Despite language barriers, students were able to immerse themselves in Mayan culture, even sharing home-cooked dinners with Mayan families. In some cases, double translation from English to Spanish to a local Mayan language was necessary to communicate with community members. Through these conversations, students better understood the efforts of Mayan communities to recuperate their traditional values.

    The group also toured Mayan chocolate and weaving cooperatives using traditional techniques, attended cultural performances and participated in a traditional Mayan smoke ceremony and lessons on Mayan teachings.

    “I think that social responsibility came in,” said Burger of the larger themes she observed during the trip. Making a positive impact on an individual basis, such as through her purchasing decisions, is something she’ll take away from her time in Guatemala.

    Harrilal echoed similar ideas when reflecting on her experience.

    “What I noticed on the trip is that we forget how connected we are to people,” she said.

    Harrilal also found herself making connections between the challenges facing Mayan communities and Canada’s Indigenous communities.

    “Seeing those connections, you would think that hearing that Mayan Indigenous peoples are facing the same things would be disheartening, but it was so empowering” said Harrilal.

    She was encouraged by seeing people of all ages working to rescue Mayan cultures, histories, teachings and knowledge. She hopes to bring Indigenous knowledge into her classroom as a teacher and to be an ally in the work of preserving Indigenous cultures in Canada.

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  • OSSTF updates for students

    The Ontario Secondary School Teachers’ Federation (OSSTF) will begin a legally constituted strike action on Tuesday, November  26, 2019. It’s the Faculty’s understanding that this strike action will take the form of a partial withdrawal of services and that these actions don’t currently include a withdrawal of associate teaching services.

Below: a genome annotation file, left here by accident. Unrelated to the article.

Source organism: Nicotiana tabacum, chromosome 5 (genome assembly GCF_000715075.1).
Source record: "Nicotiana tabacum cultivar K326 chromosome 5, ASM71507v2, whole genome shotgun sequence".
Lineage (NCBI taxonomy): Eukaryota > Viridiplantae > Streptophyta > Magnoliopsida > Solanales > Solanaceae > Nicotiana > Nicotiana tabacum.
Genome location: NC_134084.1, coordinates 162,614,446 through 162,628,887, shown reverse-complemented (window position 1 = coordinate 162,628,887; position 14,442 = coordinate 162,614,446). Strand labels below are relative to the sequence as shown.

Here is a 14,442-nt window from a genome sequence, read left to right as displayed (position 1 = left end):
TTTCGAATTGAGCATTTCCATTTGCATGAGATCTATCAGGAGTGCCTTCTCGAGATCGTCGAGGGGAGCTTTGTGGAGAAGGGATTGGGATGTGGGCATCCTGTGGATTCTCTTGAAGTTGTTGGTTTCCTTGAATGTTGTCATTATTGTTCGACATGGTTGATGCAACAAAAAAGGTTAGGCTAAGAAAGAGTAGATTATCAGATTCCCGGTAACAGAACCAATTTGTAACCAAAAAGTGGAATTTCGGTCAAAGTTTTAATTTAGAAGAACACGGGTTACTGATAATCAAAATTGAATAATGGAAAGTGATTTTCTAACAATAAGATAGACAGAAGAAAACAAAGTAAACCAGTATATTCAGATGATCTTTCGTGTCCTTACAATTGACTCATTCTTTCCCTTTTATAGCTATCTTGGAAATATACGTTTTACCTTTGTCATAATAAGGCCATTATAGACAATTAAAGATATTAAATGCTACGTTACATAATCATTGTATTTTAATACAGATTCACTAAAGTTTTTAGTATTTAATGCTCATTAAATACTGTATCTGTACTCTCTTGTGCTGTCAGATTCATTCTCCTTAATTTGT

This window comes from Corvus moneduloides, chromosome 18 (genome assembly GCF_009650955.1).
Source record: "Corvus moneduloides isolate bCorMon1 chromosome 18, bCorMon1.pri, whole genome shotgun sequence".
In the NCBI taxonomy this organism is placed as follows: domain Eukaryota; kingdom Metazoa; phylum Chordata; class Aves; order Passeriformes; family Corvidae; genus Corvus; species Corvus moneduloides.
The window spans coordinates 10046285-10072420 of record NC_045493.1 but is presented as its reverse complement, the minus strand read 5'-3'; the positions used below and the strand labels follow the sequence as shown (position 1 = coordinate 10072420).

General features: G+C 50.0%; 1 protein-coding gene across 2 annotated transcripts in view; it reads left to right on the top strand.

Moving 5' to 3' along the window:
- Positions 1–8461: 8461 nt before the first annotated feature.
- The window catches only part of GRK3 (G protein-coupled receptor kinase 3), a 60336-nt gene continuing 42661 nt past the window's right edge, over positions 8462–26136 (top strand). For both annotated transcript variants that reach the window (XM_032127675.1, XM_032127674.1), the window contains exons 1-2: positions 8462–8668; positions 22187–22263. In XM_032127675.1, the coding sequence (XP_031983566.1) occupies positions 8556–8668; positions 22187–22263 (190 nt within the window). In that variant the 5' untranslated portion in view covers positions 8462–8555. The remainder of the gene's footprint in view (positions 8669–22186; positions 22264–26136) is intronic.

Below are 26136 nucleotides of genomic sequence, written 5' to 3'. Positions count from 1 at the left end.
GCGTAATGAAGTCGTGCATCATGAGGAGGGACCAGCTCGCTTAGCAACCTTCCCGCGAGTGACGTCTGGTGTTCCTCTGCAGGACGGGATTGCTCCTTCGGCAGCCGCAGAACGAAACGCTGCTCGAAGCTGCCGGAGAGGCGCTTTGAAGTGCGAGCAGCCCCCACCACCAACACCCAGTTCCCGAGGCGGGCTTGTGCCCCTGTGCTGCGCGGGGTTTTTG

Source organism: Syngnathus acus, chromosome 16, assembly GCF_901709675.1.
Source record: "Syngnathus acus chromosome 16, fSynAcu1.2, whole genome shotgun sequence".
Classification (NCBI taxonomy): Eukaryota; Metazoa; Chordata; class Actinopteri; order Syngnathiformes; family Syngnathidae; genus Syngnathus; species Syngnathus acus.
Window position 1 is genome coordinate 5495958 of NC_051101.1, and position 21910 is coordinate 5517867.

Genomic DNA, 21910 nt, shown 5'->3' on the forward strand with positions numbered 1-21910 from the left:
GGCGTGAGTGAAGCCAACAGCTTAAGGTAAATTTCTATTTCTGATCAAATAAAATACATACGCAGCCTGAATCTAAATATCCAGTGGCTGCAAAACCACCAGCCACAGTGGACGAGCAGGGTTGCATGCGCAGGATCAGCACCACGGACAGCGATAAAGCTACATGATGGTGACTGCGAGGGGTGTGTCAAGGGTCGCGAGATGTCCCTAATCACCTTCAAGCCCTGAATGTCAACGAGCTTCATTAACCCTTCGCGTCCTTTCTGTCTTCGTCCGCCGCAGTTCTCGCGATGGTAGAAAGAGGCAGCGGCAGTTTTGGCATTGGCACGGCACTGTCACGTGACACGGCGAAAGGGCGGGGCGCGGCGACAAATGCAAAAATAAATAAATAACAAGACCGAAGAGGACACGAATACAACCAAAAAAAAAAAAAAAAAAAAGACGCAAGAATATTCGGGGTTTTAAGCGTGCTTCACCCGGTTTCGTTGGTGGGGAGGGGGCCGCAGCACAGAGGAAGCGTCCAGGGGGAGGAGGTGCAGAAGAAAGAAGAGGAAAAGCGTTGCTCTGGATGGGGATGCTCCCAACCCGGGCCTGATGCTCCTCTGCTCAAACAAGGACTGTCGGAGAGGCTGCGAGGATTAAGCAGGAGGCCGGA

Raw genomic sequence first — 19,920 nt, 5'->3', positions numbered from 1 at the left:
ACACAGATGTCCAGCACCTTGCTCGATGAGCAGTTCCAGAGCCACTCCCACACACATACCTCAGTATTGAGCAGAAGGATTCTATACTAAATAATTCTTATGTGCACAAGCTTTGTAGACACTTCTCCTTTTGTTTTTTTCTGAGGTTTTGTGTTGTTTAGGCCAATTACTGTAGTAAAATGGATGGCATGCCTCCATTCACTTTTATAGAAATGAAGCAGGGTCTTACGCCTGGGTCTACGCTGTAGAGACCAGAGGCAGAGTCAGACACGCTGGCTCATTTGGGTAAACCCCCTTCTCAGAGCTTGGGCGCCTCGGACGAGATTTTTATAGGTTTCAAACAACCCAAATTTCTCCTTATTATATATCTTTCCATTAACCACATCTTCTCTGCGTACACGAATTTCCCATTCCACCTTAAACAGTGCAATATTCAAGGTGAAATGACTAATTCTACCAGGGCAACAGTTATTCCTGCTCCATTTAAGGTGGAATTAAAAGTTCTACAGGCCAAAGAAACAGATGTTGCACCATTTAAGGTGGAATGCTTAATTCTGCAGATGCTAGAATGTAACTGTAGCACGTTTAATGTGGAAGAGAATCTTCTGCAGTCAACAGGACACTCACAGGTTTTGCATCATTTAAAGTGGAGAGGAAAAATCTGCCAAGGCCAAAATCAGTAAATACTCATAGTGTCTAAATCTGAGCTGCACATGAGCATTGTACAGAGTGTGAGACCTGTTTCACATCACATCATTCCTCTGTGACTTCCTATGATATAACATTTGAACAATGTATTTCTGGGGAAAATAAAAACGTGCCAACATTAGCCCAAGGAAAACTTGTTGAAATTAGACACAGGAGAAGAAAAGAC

Teacher candidates who are on practicum and students who are participating in structured experiences are expected to appear at their designated assignments. Teacher candidates who are on practicum should consult with their Associate Teachers on the appropriate protocol for crossing picket lines (if applicable) and other in-school protocols.

    As more details becomes available, Brock staff and Faculty will communicate to students through this page and by email.

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  • ETFO updates for students

    The Ontario Teachers’ Federation (OTF) has communicated that the Elementary Teachers’ Federation (ETFO) will be on legal strike on Tuesday, November 26, 2019 if a settlement is not negotiated before that date.  During the strike, teachers will withdraw partial services and this withdrawal of services does not currently affect teacher candidates.

    Associate teachers will still host preservice teachers in their classrooms. Teacher candidates can continue to attend structured experience days or practice teaching but should not take part in those activities that associate teachers are not participating in.